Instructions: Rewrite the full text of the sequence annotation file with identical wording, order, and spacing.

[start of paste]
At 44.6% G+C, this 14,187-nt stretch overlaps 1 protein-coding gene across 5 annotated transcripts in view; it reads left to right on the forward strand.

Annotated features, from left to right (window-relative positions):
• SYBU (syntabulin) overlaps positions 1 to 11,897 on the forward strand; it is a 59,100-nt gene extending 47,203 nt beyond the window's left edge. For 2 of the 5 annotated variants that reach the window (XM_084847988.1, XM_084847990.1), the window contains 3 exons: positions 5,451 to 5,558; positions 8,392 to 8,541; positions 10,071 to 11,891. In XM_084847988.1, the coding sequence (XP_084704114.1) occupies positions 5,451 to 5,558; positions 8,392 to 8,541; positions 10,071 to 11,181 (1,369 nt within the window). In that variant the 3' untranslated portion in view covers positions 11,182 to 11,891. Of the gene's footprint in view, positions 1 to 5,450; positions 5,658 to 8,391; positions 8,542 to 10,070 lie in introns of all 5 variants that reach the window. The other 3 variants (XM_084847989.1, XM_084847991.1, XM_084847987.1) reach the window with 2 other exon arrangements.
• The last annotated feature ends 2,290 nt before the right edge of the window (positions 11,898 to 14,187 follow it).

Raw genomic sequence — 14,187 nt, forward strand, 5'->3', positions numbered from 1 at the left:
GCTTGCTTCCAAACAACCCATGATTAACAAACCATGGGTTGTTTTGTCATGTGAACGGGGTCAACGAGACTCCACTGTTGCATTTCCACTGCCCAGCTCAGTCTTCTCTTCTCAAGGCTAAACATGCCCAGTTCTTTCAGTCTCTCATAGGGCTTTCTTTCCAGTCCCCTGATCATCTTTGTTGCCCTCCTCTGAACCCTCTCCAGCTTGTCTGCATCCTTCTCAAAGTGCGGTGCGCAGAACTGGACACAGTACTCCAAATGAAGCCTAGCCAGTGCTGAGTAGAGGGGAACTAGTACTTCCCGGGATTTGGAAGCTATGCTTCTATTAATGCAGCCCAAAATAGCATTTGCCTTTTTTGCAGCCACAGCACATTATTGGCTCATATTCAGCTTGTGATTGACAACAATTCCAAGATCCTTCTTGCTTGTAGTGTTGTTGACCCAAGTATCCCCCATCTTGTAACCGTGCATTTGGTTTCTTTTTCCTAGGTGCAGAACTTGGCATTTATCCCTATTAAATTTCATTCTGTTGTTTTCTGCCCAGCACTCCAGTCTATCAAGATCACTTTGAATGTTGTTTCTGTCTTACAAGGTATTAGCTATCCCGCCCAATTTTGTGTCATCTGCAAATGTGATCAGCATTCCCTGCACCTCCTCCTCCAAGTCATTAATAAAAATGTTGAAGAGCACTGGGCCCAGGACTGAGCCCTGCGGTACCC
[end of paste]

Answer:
At 44.6% G+C, this 14,187-nt stretch overlaps 1 protein-coding gene across 5 annotated transcripts in view; it reads left to right on the forward strand.

Annotated features, from left to right (window-relative positions):
• SYBU (syntabulin) overlaps positions 1 to 11,897 on the forward strand; it is a 59,100-nt gene extending 47,203 nt beyond the window's left edge. For 2 of the 5 annotated variants that reach the window (XM_084847988.1, XM_084847990.1), the window contains 3 exons: positions 5,451 to 5,558; positions 8,392 to 8,541; positions 10,071 to 11,891. In XM_084847988.1, the coding sequence (XP_084704114.1) occupies positions 5,451 to 5,558; positions 8,392 to 8,541; positions 10,071 to 11,181 (1,369 nt within the window). In that variant the 3' untranslated portion in view covers positions 11,182 to 11,891. Of the gene's footprint in view, positions 1 to 5,450; positions 5,658 to 8,391; positions 8,542 to 10,070 lie in introns of all 5 variants that reach the window. The other 3 variants (XM_084847989.1, XM_084847991.1, XM_084847987.1) reach the window with 2 other exon arrangements.
• The last annotated feature ends 2,290 nt before the right edge of the window (positions 11,898 to 14,187 follow it).

Raw genomic sequence — 14,187 nt, forward strand, 5'->3', positions numbered from 1 at the left:
GCTTGCTTCCAAACAACCCATGATTAACAAACCATGGGTTGTTTTGTCATGTGAACGGGGTCAACGAGACTCCACTGTTGCATTTCCACTGCCCAGCTCAGTCTTCTCTTCTCAAGGCTAAACATGCCCAGTTCTTTCAGTCTCTCATAGGGCTTTCTTTCCAGTCCCCTGATCATCTTTGTTGCCCTCCTCTGAACCCTCTCCAGCTTGTCTGCATCCTTCTCAAAGTGCGGTGCGCAGAACTGGACACAGTACTCCAAATGAAGCCTAGCCAGTGCTGAGTAGAGGGGAACTAGTACTTCCCGGGATTTGGAAGCTATGCTTCTATTAATGCAGCCCAAAATAGCATTTGCCTTTTTTGCAGCCACAGCACATTATTGGCTCATATTCAGCTTGTGATTGACAACAATTCCAAGATCCTTCTTGCTTGTAGTGTTGTTGACCCAAGTATCCCCCATCTTGTAACCGTGCATTTGGTTTCTTTTTCCTAGGTGCAGAACTTGGCATTTATCCCTATTAAATTTCATTCTGTTGTTTTCTGCCCAGCACTCCAGTCTATCAAGATCACTTTGAATGTTGTTTCTGTCTTACAAGGTATTAGCTATCCCGCCCAATTTTGTGTCATCTGCAAATGTGATCAGCATTCCCTGCACCTCCTCCTCCAAGTCATTAATAAAAATGTTGAAGAGCACTGGGCCCAGGACTGAGCCCTGCGGTACCC